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Running and Your Back

By Paul Rothbart

It is estimated that 60 million people in the U.S. engage in running. It's a very effective form of exercise. It's excellent for the cardiovascular system, burns calories, and works the lower body muscles. It can also be good for mental health. There something Zen about being out in the fresh air, focusing on the rhythm of your stride, and breathing. Add a little music, and it can be a very enjoyable experience. Like any form of exercise, running does put some stress on the body. It can be tough on the back. Here are some facts on how running affects the back. 

Running Impacts the Lower Back

Like any repetitive activity, running causes stress on certain parts of the body. With each stride, the feet hit the pavement with a fair amount of force. This naturally places stress on the feet, but that shock travels through the ankles, up to the knees, and finally to the hips and lower back. Research has shown that the spine is incrementally, but measurably shorter, after a run. This is due to compression of the discs from the force of the strides. The faster and longer you run, the more compression. After the run, the spine normally decompresses, but there can be pain and there are factors that can make the compression worse. 

Minimize Compression

Running with proper form will minimize the compression of the spine and prevent it from becoming a permanent injury. Always warm up with stretching, walking, and some light jogging. Run with the head up and the back straight. Leaning forward and curving the back will place extra strain on the discs. Take stride of a comfortable length, let your body do what it does naturally. Keep strides regular, getting into a steady rhythm. Quality running shoes with good arch support that are firm but flexible will also be very helpful in reducing compression.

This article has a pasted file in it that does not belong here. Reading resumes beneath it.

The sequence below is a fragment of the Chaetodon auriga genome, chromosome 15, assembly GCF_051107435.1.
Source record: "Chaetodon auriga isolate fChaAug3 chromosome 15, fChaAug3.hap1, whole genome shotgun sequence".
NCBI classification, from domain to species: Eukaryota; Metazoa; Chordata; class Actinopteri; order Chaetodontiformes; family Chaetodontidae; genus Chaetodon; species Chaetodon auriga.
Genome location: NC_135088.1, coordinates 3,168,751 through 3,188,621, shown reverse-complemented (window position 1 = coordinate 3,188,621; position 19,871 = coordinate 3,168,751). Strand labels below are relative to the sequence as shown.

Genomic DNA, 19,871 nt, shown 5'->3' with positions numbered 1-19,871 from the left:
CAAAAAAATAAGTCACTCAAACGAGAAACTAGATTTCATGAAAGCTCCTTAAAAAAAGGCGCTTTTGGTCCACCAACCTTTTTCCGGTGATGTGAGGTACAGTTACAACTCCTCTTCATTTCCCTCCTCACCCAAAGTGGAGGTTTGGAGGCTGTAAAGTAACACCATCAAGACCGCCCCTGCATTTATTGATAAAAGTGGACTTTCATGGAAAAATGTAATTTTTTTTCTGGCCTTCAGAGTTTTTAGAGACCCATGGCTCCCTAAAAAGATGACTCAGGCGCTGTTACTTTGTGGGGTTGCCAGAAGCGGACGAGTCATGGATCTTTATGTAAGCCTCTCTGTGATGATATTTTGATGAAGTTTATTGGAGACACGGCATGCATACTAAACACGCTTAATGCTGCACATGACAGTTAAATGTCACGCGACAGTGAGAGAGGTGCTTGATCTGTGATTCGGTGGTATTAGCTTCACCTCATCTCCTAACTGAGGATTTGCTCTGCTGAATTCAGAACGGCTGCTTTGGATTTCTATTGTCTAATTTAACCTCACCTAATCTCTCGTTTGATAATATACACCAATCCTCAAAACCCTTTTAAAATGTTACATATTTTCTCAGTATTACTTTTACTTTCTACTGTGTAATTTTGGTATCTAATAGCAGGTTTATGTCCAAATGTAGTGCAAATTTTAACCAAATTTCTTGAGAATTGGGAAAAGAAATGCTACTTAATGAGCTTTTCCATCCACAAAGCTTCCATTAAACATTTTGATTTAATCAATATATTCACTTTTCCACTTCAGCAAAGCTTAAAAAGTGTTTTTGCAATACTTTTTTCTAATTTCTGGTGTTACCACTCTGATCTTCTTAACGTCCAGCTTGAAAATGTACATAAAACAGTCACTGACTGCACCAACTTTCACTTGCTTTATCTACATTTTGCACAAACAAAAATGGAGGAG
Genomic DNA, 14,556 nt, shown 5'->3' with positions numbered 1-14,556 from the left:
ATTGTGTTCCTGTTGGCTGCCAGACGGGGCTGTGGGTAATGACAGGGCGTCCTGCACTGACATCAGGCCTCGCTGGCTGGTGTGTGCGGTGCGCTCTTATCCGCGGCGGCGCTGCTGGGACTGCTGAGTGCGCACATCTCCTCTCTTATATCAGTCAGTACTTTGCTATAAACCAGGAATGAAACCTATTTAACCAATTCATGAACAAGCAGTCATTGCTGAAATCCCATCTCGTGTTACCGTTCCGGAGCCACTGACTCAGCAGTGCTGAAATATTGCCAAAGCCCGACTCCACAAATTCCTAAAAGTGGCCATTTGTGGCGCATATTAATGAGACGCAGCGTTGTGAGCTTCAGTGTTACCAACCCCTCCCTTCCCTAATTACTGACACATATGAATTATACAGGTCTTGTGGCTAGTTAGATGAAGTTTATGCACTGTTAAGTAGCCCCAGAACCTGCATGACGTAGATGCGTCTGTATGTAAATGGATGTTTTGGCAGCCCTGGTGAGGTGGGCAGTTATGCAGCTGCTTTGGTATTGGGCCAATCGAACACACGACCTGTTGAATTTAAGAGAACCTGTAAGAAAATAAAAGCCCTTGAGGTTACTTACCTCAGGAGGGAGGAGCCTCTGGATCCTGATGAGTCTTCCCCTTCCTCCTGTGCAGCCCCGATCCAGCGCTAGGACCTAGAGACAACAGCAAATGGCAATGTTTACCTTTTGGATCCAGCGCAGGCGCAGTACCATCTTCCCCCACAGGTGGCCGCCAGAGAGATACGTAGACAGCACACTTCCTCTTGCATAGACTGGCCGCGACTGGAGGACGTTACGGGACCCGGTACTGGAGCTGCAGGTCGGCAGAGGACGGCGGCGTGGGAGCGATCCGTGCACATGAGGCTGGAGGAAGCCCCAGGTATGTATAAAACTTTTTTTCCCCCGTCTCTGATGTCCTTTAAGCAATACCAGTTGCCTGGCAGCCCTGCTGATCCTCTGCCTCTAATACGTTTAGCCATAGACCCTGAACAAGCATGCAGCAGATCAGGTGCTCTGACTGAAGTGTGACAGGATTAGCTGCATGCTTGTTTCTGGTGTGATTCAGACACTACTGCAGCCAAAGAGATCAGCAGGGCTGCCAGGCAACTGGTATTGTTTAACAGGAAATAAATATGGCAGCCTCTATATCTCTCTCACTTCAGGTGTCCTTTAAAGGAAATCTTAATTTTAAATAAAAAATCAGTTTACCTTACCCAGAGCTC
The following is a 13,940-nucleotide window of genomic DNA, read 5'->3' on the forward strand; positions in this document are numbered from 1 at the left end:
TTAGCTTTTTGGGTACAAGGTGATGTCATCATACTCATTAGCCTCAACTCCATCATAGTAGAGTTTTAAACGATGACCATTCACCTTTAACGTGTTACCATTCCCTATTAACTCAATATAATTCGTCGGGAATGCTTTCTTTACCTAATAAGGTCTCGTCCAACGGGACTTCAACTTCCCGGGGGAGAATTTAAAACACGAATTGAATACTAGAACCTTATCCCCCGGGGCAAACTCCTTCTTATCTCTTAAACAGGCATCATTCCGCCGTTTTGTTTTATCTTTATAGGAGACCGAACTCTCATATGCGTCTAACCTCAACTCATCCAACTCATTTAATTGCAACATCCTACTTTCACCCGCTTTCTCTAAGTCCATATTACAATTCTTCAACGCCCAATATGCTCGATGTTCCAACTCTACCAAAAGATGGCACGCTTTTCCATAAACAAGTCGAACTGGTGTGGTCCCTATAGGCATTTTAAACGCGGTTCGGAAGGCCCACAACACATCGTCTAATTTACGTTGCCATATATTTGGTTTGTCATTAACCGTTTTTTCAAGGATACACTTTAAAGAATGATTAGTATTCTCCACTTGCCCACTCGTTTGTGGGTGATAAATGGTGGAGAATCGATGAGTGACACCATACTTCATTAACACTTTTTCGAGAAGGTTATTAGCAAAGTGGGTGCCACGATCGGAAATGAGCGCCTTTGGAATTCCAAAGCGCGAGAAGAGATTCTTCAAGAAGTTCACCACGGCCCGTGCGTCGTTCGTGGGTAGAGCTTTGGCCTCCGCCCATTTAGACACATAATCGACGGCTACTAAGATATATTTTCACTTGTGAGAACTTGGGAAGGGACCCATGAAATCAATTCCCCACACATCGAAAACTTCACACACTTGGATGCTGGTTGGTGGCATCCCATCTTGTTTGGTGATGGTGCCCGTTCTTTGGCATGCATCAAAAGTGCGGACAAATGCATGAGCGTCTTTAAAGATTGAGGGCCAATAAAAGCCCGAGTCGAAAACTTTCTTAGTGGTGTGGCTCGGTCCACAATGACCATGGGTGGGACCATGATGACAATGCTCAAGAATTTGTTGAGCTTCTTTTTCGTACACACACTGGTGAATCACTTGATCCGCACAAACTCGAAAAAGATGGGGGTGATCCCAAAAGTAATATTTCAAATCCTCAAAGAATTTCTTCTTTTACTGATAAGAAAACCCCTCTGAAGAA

See a Chiropractor

When it comes to compression of the spine, you can't do much better than see a chiropractor. Regular visits can be one of the most helpful things a runner can do. During each visit, a chiropractor can find the problems and adjust them, keeping the spine in good shape. Any issues with the knees or other joints can also be adjusted. The stresses of running may be minimized by regular chiropractic care and enable you to keep putting in those miles.

Running is excellent exercise and can be quite enjoyable. It does place stress on the body, including the back. With proper form and good gear, that stress can be managed. Seeing chiropractic can also be quite beneficial. If you are a runner, think about dropping by The Joint Chiropractic. It just might be the key to avoiding much of the potential pain some runners experience.

To learn more about your health, wellness and fitness, see your local chiropractor at The Joint Chiropractic in McKinney, Tex.

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